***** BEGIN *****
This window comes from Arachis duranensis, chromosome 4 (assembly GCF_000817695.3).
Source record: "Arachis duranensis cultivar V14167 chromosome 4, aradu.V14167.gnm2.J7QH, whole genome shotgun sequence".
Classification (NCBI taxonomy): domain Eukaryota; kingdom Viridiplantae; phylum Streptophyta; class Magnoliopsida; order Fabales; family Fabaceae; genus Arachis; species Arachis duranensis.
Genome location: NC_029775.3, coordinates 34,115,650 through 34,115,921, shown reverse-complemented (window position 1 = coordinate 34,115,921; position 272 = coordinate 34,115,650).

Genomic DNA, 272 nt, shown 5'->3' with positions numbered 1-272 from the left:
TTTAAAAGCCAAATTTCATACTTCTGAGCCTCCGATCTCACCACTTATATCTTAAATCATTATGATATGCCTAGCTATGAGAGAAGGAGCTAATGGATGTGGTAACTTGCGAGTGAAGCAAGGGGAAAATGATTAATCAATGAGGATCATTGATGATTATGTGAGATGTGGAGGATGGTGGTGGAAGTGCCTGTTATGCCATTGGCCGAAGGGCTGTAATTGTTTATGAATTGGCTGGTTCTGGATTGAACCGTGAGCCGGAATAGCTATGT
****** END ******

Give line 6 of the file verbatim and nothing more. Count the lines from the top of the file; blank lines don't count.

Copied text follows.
TTTAAAAGCCAAATTTCATACTTCTGAGCCTCCGATCTCACCACTTATATCTTAAATCATTATGATATGCCTAGCTATGAGAGAAGGAGCTAATGGATGTGGTAACTTGCGAGTGAAGCAAGGGGAAAATGATTAATCAATGAGGATCATTGATGATTATGTGAGATGTGGAGGATGGTGGTGGAAGTGCCTGTTATGCCATTGGCCGAAGGGCTGTAATTGTTTATGAATTGGCTGGTTCTGGATTGAACCGTGAGCCGGAATAGCTATGT